Vietnamese Phở Bò Chín: Phở-nomenal culinary adventure from South East Asia
Imagine you’re wandering through the bustling streets of Saigon, the air is filled with an array of tantalizing aromas, and your stomach grumbles in anticipation. This was me, a curious Australian traveller, in search of the legendary Vietnamese dish: Phở Bò Chín.
Let me tell you a funny story. I had heard that the best Phở Bò Chín was found in a small, unassuming eatery nestled in District 2, in Ho Chi Minh City. Eager to taste this culinary delight, I marched in, confidently ordered in my best Vietnamese, only to be met with a bemused look from the owner. Turns out, I had accidentally ordered a plate of chicken feet! Amidst laughter, the owner kindly corrected my order, and soon, I was presented with a steaming bowl of Phở Bò Chín.
International acclaimed, Phở-tastic, noodle dish from Vietnam
So, what exactly is Phở Bò Chín? It’s a traditional Vietnamese soup that is both hearty and aromatic. The dish originates from Northern Vietnam, where it was developed in the early 20th century near Hanoi. It quickly became popular throughout the country and has since gained international acclaim.
Bò Chín = ‘cooked beef’
The soul of Phở Bò Chín lies in its broth, which is typically made by simmering beef bones, oxtails, flank steak, charred onion, ginger, and spices like star anise, cinnamon, and cloves. This creates a rich and flavorful base that is both complex and comforting. Into this broth, thinly sliced pieces of beef (Bò Chín means ‘cooked beef’) are added, cooking gently in the hot liquid.
Bánh phở = flat rice noodles
The dish is then completed with flat rice noodles, known as bánh phở, and a variety of fresh herbs and vegetables like basil, cilantro, bean sprouts, lime wedges, and sliced chili peppers. These additions bring freshness and a burst of flavor, balancing the richness of the broth.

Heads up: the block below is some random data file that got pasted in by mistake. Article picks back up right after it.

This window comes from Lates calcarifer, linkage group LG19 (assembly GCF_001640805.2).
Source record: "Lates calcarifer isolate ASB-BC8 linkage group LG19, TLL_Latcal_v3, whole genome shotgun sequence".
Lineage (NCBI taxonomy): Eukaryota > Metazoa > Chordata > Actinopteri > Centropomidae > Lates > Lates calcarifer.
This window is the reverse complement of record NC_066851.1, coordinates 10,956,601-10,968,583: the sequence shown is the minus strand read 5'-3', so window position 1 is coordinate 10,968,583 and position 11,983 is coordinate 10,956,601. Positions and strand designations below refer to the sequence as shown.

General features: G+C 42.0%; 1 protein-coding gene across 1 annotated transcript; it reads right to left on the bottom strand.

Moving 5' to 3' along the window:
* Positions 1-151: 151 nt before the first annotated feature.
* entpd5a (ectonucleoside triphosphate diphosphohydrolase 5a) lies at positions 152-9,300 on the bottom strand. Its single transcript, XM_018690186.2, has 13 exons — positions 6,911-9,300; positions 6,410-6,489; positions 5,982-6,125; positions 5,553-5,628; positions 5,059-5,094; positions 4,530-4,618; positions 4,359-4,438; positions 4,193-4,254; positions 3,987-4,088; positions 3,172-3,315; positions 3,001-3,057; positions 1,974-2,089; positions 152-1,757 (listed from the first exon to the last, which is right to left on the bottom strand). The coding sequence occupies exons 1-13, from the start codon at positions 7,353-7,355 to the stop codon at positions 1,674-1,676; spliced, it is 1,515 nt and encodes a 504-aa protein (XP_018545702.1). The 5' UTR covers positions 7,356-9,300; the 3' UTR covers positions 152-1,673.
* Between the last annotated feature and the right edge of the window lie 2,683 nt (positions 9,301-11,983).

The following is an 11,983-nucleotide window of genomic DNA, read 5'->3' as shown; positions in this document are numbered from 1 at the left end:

Phở Bò Chín is more than just a meal
In Vietnam, Phở Bò Chín is more than just a meal; it’s a cultural experience. It’s typically enjoyed for breakfast, but you can find it at any time of the day. The best Phở is often found in small, family-run stalls or street-side eateries. These places might not look like much, but they often hold the secrets to the most authentic and delicious versions of the dish.
The experience of eating Phở Bò Chín is interactive and personal. You’re encouraged to add the fresh herbs and other condiments to your liking, making each bowl uniquely yours. And here’s a tip: slurping is not only acceptable, but it’s also encouraged! It’s a sign that you’re truly enjoying the dish.
Phở Bò Chín is a must-try for anyone visiting Vietnam. It’s a dish that tells a story of tradition, culture, and exquisite flavors. And as for me, the Australian traveller who once ordered chicken feet, it’s a delicious reminder of the joy and unexpected adventures that come with exploring new cuisines.
Phở is a traditional Vietnamese (beef) noodle soup made with flat rice noodles called bánh phở, herbs, and meat — either beef (phở bò) or chicken (phở gà).
Vietnamese Phở or Phở Bò is the culinary experience par excellence worth trying when visiting Vietnam. It’s probably the most famous Vietnamese dish, and now it’s your chance to try it first hand in the country of its origin. Phở Bò Chín is the version served with well-done, thinly sliced beef briskets.
Spelling and Dish Variations
- Phở Tái – served with thinly sliced under-cooked rare beef that is cooked straight in the bowl
- Phở Nạm (Chín) – served with well-done sliced beef
- Phở Bò Viên – served with meat balls